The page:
As most people already know, the legendary Route 66 from Chicago to Los Angeles does not exist in full anymore, but there are many other roads that can be driven between the two cities. Last weekend I took the quickest alternative, a straight 40 hour long drive where I got to see the landscape shift several times between snowy mountains, green fields and sandy deserts. Even the deserts were not the same, shifting between red and dark and light brown.
The US is perfect for those who like to travel with car. It is a country built for driving, where you can find drive-in-shops, drive-in-banks, drive-in-restaurants, drive-in-cinemas and drive-in churches where you do not even have to go out of your limousine to get married. The roads are also wide. Even in middle of Nevada dessert there were two lanes going each way, and in bigger cities like Los Angeles there roads had seven, yes seven lanes. There are also signs showing all you need to know on the roads, but some of the traffic laws are a little bit different from the traffic laws in Europe: it is allowed to drive right on red light if it is ready, in most states you are allowed to drive past other cars in the right lane (not only in the left) and in the biggest cities they have lanes for “carpooling” where only cars with two or more people are allowed to use.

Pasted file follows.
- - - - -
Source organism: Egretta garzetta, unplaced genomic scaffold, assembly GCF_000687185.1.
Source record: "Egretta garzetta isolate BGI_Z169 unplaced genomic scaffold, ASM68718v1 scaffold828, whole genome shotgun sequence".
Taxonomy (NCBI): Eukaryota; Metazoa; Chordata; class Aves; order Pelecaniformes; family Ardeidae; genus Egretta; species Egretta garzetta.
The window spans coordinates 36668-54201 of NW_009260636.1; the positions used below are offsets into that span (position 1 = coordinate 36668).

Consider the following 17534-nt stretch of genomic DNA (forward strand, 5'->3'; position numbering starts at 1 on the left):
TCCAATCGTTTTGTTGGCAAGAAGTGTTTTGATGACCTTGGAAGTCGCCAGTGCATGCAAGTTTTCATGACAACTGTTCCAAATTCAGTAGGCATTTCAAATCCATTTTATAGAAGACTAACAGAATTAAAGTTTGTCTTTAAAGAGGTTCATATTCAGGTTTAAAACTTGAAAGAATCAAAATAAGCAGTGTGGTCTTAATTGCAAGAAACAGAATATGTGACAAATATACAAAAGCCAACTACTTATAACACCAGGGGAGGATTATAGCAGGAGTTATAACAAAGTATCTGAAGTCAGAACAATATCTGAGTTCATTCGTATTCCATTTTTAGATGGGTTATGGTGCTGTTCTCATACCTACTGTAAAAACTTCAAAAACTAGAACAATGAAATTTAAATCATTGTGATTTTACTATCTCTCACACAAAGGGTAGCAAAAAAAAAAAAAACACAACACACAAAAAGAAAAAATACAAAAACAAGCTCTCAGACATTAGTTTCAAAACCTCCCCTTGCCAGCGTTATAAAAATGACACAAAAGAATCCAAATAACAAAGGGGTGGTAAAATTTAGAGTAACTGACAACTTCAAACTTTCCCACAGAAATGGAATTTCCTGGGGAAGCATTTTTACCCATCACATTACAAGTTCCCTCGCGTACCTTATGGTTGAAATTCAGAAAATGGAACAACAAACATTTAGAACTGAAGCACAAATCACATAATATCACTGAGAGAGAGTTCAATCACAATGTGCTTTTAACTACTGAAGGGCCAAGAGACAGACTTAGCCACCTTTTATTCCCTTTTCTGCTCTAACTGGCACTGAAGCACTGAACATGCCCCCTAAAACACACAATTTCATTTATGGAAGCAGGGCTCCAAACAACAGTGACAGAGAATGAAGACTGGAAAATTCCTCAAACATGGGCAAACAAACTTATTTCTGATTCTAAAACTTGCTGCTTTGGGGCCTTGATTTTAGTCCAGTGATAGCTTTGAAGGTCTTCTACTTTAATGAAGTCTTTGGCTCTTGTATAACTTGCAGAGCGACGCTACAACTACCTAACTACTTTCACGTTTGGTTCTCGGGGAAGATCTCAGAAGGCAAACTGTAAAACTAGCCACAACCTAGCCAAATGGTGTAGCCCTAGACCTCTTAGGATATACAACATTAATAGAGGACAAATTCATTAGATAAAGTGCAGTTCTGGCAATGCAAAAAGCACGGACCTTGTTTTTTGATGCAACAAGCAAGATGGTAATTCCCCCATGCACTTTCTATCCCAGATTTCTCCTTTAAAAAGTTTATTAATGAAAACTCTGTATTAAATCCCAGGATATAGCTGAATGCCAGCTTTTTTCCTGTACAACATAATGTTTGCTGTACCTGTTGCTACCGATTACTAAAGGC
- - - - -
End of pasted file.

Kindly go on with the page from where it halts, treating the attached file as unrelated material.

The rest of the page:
Spending just one semester in the US, me and a few other exchange students had to suck in all the cultural experiences we could get while we were there. That is why we decided to spend our holidays in Panama City, Florida, which is the place where most American Students spend their Spring Break.
The days here were spent on beach, driving around on rented scooters, playing golf and going out in the evenings. It were some great days.
Almost everyone walking around by The Mall (the area between the monument and Capitol Building) for the first time will have a feeling of being there before. There are so many places famous places that have been shown in numerous movies and TV-shows, making them easily recognizable for any tourist walking around in the city. When walking there nine years after my family made a house exchange for one month in 2001, all the things that I did, said and thought while I was there, came to my mind again. Staying at Hi-Hostel Washington DC in the city center, I had great opportunity of seeing the White House, the Capitol Building, the Reflection Pool and Chinatown, as well as several of the free museums of the Smithsonian Institute. Two days was enough for me to see most of the city, and get a new passport at the Royal Norwegian Embassy.